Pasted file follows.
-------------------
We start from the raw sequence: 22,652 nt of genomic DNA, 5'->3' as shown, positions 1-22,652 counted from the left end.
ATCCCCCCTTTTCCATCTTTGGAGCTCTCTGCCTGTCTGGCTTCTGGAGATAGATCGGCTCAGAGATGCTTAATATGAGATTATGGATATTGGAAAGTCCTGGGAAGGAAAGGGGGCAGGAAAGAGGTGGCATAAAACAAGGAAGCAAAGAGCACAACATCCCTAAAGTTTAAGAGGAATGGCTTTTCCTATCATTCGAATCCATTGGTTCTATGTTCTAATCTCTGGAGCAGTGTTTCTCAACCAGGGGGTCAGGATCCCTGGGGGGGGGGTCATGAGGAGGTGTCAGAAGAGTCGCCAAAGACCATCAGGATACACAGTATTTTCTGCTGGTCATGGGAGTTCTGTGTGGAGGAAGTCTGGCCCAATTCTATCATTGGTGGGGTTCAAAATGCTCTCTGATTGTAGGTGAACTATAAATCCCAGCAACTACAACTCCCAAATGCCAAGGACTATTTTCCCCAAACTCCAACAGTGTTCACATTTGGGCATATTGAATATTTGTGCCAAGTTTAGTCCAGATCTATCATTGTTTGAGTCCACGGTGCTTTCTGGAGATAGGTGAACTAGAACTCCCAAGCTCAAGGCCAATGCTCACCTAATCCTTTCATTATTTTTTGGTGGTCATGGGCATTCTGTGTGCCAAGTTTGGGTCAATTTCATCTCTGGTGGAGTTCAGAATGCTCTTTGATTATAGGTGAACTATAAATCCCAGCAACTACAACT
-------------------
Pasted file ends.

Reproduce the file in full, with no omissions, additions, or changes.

We start from the raw sequence: 22,652 nt of genomic DNA, 5'->3' as shown, positions 1-22,652 counted from the left end.
ATCCCCCCTTTTCCATCTTTGGAGCTCTCTGCCTGTCTGGCTTCTGGAGATAGATCGGCTCAGAGATGCTTAATATGAGATTATGGATATTGGAAAGTCCTGGGAAGGAAAGGGGGCAGGAAAGAGGTGGCATAAAACAAGGAAGCAAAGAGCACAACATCCCTAAAGTTTAAGAGGAATGGCTTTTCCTATCATTCGAATCCATTGGTTCTATGTTCTAATCTCTGGAGCAGTGTTTCTCAACCAGGGGGTCAGGATCCCTGGGGGGGGGGTCATGAGGAGGTGTCAGAAGAGTCGCCAAAGACCATCAGGATACACAGTATTTTCTGCTGGTCATGGGAGTTCTGTGTGGAGGAAGTCTGGCCCAATTCTATCATTGGTGGGGTTCAAAATGCTCTCTGATTGTAGGTGAACTATAAATCCCAGCAACTACAACTCCCAAATGCCAAGGACTATTTTCCCCAAACTCCAACAGTGTTCACATTTGGGCATATTGAATATTTGTGCCAAGTTTAGTCCAGATCTATCATTGTTTGAGTCCACGGTGCTTTCTGGAGATAGGTGAACTAGAACTCCCAAGCTCAAGGCCAATGCTCACCTAATCCTTTCATTATTTTTTGGTGGTCATGGGCATTCTGTGTGCCAAGTTTGGGTCAATTTCATCTCTGGTGGAGTTCAGAATGCTCTTTGATTATAGGTGAACTATAAATCCCAGCAACTACAACT